Secured for takeoff

The July 31 Associated Press story, headlined “U.S. issues hacking security alert for small planes,” missed or mischaracterized some key points about small airplane security.

First, the article pointed to a recent Department of Homeland Security notice, inferring it was focused only on cybersecurity concerns for small, “general aviation” aircraft, when the notice applies to all aircraft, from airliners on down.

Second, the story — which included not a single aviation-industry source — arguably misrepresented the nature of the potential security breach involved. For example, the article failed to fully explain that for the scenario to occur, an individual would need to actually board an aircraft, dismantle its avionics system, locate a certain small piece of technology and effectively disable it.

The reason such a relatively complex scenario hasn’t unfolded — the reason Transportation Security Administration audits have never found general aviation airplanes to be a security concern — is that the industry has always made security a top priority, with a host of measures that harden aircraft from threats.

An Airport Watch program includes a toll-free reporting number directly to the TSA. Pilots carry tamper-resistant, government-issued ID, and passengers on many general aviation flights undergo strict background checks. The government cross-checks records for airmen and women, and monitors aircraft sales to find suspicious activity.

Ed Bolen, president and CEO

National Business Aviation Association

 

Shopper against guns

Another weekend of senseless massacre in our country. No other country on the planet has the problem with guns that we do. Something must be done to make us safer. I don’t know about you, but I am now afraid to do much shopping outside my own home. And I do not live in the 18th century, nor the Wild West. I live right here in northern Ohio.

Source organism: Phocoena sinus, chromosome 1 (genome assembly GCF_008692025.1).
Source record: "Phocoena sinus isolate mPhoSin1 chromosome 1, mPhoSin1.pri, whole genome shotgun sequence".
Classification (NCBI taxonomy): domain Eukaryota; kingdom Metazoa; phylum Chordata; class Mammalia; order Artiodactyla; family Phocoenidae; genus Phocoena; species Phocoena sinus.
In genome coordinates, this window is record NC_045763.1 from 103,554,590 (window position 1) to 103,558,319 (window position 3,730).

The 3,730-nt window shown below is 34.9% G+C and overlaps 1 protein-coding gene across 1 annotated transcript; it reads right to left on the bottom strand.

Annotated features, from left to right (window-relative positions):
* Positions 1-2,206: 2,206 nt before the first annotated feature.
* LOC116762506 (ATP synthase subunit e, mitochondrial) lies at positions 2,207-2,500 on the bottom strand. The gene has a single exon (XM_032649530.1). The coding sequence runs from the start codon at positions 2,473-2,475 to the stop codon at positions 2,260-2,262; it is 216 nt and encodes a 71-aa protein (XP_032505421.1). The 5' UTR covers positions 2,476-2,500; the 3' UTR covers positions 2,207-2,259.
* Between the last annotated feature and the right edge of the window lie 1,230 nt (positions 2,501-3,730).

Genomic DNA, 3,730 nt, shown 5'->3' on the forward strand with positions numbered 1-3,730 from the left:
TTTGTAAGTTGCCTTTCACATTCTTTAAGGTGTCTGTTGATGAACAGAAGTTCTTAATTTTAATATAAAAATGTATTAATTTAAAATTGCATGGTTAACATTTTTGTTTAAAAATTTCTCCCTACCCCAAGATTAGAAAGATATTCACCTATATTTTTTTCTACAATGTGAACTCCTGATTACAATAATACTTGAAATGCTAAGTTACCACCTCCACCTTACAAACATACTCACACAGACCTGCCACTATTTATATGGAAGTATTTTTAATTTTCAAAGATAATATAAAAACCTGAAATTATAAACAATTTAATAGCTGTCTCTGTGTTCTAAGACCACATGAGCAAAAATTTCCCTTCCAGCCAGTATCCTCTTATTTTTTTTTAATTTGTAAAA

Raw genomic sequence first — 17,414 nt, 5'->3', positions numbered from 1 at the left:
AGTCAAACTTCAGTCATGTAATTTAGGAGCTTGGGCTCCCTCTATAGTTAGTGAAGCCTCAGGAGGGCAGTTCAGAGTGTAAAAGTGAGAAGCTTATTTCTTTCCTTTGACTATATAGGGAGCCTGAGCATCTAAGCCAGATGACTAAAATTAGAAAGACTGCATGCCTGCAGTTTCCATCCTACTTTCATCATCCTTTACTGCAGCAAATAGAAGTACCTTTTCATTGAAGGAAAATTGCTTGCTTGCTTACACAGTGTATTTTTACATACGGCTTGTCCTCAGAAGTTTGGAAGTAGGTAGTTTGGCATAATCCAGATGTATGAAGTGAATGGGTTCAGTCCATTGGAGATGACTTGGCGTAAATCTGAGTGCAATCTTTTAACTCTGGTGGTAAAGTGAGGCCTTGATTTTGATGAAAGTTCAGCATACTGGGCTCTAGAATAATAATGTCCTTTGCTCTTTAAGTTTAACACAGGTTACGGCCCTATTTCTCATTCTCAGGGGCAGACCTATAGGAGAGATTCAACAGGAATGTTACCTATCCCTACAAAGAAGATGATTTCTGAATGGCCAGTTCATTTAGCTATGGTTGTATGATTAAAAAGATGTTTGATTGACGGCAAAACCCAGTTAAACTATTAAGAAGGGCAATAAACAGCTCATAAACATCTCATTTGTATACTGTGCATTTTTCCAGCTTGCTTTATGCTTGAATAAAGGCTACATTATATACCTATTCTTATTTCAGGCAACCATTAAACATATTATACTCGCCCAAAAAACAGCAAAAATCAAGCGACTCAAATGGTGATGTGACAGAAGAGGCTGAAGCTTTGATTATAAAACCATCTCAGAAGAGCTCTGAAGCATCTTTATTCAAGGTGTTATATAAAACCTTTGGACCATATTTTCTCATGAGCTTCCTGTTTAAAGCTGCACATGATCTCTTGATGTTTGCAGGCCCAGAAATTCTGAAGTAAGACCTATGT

One of the first things that comes to mind: Make it harder to buy guns. From this day forward, I will not shop at Walmart, Dick's or any other store that stocks weapons of any kind. Do not frequent any social clubs that have gun raffles. And for goodness' sake, what birdbrain thinks it is a good idea to raffle guns to benefit school projects?

If even a few thousand of us start spending our money elsewhere, it will be noticed. Sure, there will always be gun stores, but I never went there anyway. It is a very small step, but it has to start somewhere.

Theresa Reese Davidsaver, Cuyahoga Falls

 

What really matters

Does Donald Trump tweet too often? Yes, he does. Can he be obnoxious? Yes, he can be. Is he wrong too often on too many things? Yes, he probably is. Does he spend too much time on things that don’t really matter? Again, yes, he does.

But all of these things miss the most important question. And that is: Are we better off with him in office than we would be if he had lost the election? And here, the evidence is clear and convincing. Both we and the world are far better off than we would be if his opponent had won.

Dave Garthoff, Stow

 

Loaded question

If Republican state legislators and the governor see no harm in allowing people to carry concealed guns without a permit in all public places such as schools, athletic venues, and businesses, then they should also allow these same people free access to the Statehouse and other government offices.

David Milkovich, Akron